Eight-Week Low-Intensity Squat Training at Slow Speed Simultaneously Improves Knee and Hip Flexion and Extension Strength

Ryota Akagi, Shinya Sato, Naoya Hirata, Naoto Imaizumi, Hiroki Tanimoto, Ryosuke Ando, Ryoichi Ema, Kosuke Hirata

Research output: Contribution to journalArticle

Abstract

Considering that the squat exercise requires flexion and extension of the knee and hip joints, a resistance training program based on squat exercises should efficiently increase the flexion and extension strength of both the knee and hip. To our knowledge, however, no study has simultaneously investigated the effects of squat training on both flexion and extension strength in both the knee and hip. Low-intensity squat exercises at slow speeds can be expected to effectively and safely improve knee and hip flexion and extension strength in a wide range of individuals. This study aimed to clarify whether knee and hip flexion and extension strength improved after an 8-week low-intensity squat training program at slow speed. Twenty-four untrained young men were randomly assigned to a training or control group. Participants in the training group performed 40% one-repetition maximum parallel squats at slow speed (4 s for concentric/eccentric actions), 3 days per week for 8 weeks. Before and after the intervention, isometric peak torque of the knee and hip flexors and extensors during maximal voluntary contraction (MVC) was determined. For the knee flexors and extensors, muscle volume was also measured. There were significant training-induced increases in peak torque (P < 0.05). The training effects on knee and hip extension torque (effect size = 0.36–0.38) were higher than those on knee and hip flexion torque (effect size = 0.09–0.13). The squat training used here increased both knee and hip flexion and extension strength, but the training effects on the flexion strength were less than those on the extension strength. Regarding the knee extensors, a significant training-related increase in muscle volume was found (P < 0.05) without neuromuscular adaptations. In addition, there were significant correlations between the training-induced increases in muscle volume and peak torque of KE. These results suggest that muscle hypertrophy may be responsible for increased muscle strength of the knee extensors after an 8-week low-intensity squat training program at slow speed.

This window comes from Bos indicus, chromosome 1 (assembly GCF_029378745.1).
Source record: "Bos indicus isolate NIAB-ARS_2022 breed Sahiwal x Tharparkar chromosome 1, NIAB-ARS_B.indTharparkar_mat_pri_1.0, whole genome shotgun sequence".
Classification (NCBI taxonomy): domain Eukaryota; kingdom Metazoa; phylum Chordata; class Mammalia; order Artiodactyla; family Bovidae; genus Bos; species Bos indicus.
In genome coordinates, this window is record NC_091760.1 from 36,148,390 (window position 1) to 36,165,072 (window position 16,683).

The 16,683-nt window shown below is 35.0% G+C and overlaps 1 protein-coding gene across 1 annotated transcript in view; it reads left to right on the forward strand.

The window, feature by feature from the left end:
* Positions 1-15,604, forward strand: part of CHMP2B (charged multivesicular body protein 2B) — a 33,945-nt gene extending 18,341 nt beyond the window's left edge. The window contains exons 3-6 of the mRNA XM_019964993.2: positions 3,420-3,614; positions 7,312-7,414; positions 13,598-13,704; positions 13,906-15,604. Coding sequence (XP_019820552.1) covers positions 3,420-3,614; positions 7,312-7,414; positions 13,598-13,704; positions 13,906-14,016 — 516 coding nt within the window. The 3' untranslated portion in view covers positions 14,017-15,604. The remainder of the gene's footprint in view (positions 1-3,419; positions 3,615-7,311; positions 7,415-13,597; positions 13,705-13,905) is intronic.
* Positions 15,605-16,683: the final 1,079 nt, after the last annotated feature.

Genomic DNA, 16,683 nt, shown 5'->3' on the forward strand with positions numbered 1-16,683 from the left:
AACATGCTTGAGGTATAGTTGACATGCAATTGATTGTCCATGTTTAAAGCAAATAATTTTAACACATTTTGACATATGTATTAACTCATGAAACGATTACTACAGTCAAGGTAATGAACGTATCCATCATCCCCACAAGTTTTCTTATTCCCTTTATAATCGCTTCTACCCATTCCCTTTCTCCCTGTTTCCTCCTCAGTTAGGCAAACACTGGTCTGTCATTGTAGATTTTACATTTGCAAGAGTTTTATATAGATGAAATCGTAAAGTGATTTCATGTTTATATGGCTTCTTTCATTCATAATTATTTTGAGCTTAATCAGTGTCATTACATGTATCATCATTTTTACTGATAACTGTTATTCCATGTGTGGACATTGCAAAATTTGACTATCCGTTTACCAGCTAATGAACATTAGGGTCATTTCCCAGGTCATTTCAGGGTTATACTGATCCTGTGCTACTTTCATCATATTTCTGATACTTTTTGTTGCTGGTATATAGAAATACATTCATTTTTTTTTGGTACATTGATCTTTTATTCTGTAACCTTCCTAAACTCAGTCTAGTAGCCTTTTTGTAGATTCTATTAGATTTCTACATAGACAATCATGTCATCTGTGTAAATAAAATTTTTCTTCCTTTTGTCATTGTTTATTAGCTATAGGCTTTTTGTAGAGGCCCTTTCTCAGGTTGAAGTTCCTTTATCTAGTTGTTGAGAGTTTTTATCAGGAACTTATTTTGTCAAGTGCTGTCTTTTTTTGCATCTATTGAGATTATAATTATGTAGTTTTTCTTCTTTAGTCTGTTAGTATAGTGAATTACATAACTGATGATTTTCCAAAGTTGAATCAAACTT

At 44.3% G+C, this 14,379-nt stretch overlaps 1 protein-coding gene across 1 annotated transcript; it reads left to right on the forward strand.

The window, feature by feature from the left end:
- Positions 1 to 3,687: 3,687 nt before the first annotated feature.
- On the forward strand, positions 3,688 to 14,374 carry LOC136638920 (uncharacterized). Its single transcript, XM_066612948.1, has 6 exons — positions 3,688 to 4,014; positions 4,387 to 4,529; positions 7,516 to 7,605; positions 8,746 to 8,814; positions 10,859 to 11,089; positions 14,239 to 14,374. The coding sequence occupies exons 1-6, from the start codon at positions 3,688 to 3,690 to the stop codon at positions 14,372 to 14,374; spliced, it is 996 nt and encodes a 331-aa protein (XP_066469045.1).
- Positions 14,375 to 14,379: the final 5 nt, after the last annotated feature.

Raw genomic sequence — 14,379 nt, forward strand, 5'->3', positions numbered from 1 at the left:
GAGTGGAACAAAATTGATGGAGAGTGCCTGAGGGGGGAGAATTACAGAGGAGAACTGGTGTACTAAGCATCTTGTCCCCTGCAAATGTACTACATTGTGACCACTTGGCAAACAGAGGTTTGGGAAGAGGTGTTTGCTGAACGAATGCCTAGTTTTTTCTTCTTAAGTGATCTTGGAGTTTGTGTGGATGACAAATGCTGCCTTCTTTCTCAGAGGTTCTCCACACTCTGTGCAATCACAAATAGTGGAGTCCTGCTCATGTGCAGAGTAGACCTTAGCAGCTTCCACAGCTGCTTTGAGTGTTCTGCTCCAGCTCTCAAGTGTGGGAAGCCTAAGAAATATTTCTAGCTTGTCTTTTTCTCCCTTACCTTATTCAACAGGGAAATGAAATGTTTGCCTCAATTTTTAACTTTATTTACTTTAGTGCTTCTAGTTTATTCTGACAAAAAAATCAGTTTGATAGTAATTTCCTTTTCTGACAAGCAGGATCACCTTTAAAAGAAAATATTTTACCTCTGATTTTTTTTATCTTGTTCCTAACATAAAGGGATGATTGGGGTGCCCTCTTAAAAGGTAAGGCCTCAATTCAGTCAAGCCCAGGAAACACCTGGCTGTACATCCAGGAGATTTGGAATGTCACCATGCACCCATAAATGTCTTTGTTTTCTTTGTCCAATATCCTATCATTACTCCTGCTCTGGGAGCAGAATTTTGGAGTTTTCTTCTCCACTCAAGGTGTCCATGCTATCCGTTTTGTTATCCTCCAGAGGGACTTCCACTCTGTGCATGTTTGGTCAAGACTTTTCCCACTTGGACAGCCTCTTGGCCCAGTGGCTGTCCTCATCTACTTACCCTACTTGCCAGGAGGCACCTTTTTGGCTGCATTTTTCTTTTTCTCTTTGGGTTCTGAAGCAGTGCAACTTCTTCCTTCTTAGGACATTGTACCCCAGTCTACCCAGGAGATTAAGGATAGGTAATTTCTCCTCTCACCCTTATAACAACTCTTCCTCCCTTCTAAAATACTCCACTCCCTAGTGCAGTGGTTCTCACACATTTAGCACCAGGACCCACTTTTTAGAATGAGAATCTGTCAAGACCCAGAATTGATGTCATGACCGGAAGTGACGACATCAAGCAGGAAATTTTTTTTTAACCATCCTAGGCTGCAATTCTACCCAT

Original languageEnglish
Article number893
JournalFrontiers in Physiology
Volume11
DOIs
Publication statusPublished - 2020 Jul 24

Keywords

  • electromyography
  • low-intensity
  • magnetic resonance imaging
  • muscle size
  • muscle strength
  • slow speed
  • voluntary activation

ASJC Scopus subject areas

  • Physiology
  • Physiology (medical)

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